A legend's burden

Jim Johnson directs the Eagles' defense during a minicamp in 2008. (Yong Kim / File photo)

You first hear and you are shocked. Eagles defensive coordinator Jim Johnson has a cancerous tumor on his spine, a recurrence of melanoma that has spread to other, undisclosed locations as well. You hear the news and you can’t concentrate on the interview you’re doing for another column.

Jim Johnson. Honest. Plain-spoken. Intense on Sunday. Approachable on Monday. Matter-of-fact. Seen it all. Wise. Wickedly-inventive. Honest. Yes, honest twice. And now, cancer.

You look back on how the season ended, with the defense carrying the Eagles to the finish line and through the first two games of the playoffs, only to lose the last one at Arizona. You look back on how Johnson’s physical condition deteriorated through the weeks, how he coached the last two games from the press box, how he used a cane the one week and then rode around on a small vehicle the last week. He had made it out like he had simply thrown out his back.

You look back on that Giants game, the first one he coached from the press box. It was a great defensive day. You remember back to the obvious affection that Eagles coach Andy Reid showed for Johnson in his post-game interview that day. It sounded like more than just the admiration of a day’s work done well.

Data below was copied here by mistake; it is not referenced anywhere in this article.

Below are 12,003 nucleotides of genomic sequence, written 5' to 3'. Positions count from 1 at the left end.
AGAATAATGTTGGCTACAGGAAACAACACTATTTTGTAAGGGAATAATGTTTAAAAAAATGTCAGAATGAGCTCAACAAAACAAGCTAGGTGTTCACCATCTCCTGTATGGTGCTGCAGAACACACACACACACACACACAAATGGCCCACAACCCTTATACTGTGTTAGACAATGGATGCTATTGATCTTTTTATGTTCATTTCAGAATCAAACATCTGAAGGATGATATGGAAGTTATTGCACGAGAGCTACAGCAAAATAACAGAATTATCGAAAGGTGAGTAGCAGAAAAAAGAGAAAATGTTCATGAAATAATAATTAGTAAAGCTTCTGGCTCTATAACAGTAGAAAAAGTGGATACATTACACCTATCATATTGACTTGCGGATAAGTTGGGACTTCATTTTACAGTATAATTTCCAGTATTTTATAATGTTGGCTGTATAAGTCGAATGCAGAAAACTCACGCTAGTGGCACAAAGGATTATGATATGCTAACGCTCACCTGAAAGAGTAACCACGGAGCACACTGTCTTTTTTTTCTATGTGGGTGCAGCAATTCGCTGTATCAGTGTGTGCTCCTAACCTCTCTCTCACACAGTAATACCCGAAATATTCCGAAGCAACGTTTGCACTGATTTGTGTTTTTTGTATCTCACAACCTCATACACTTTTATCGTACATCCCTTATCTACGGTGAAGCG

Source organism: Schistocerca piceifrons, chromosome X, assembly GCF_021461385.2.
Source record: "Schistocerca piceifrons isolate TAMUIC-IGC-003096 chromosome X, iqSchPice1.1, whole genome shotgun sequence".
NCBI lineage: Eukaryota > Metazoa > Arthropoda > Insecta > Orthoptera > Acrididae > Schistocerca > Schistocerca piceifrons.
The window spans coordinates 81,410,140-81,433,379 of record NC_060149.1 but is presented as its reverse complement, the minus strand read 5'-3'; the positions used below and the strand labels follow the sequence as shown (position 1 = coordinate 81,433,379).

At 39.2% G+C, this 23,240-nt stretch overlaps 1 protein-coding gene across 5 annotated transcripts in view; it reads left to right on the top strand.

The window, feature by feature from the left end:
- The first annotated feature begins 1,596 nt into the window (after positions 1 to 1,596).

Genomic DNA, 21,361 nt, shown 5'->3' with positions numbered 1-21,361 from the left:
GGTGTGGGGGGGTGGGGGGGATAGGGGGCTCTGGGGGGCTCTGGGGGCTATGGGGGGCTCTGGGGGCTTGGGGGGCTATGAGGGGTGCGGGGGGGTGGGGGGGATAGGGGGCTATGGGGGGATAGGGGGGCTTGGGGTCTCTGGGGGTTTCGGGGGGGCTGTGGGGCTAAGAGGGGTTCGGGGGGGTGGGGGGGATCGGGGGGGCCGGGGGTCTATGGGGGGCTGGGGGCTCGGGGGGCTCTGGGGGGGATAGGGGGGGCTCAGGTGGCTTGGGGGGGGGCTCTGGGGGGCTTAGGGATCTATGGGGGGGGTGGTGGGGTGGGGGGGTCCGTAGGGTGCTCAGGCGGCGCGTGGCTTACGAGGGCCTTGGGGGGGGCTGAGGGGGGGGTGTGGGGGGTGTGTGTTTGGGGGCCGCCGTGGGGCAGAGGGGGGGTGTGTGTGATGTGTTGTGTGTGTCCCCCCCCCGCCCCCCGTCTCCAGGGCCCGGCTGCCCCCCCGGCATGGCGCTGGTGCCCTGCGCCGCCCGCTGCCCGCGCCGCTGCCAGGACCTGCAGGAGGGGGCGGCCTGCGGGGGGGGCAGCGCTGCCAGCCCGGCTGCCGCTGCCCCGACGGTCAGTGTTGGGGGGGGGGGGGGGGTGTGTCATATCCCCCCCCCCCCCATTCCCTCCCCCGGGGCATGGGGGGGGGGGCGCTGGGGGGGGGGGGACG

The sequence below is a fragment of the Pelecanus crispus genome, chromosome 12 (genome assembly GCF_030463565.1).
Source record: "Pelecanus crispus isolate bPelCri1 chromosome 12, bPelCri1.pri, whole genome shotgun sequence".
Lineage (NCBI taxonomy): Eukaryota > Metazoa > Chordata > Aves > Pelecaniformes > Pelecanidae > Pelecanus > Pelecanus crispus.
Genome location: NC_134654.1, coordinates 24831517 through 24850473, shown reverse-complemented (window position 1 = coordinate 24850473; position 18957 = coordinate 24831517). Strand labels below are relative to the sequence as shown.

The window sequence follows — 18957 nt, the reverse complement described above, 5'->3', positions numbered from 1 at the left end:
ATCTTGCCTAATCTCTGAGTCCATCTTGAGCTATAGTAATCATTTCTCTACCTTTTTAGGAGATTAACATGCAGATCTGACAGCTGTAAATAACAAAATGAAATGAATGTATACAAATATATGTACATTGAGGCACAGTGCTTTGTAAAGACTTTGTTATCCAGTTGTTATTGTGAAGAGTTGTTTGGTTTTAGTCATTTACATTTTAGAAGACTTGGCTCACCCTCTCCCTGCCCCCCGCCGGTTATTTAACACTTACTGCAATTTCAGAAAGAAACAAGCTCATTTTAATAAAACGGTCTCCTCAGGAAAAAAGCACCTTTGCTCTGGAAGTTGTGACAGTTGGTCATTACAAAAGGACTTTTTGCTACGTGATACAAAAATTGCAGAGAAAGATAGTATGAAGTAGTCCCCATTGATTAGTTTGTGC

The good news on a terrible day is that, according to the Eagles, the doctors are optimistic and that Johnson is upbeat and hopes to keep working during his treatment. A personal hope is that he works as hard on getting better as he has on his defense over the years. Because his work is legendary in the NFL – it really is.

Fox analyst/former Cowboys quarterback/Hall of Famer Troy Aikman recently told the Dallas Morning News, “The Eagles have had two constants over the last decade. They’ve had a good defense, and Jim Johnson has been the coach leading it.”

Aikman added, “I believe it is time the Hall of Fame considers assistant coaches. Jim Johnson, (Steelers defensive coordinator) Dick LeBeau and (retired offensive innovator) Ernie Zampese should be in Canton.”

Such is the regard with which Johnson is held around the league. Such will be the shock as this news begins to circulate. There is so much that none of us knows. After a while, though, you try to begin to focus on the optimism of the doctors – because you know that’s what Johnson is doing. Then you try to get back to work – because you know that’s what Johnson is intending to do, too.

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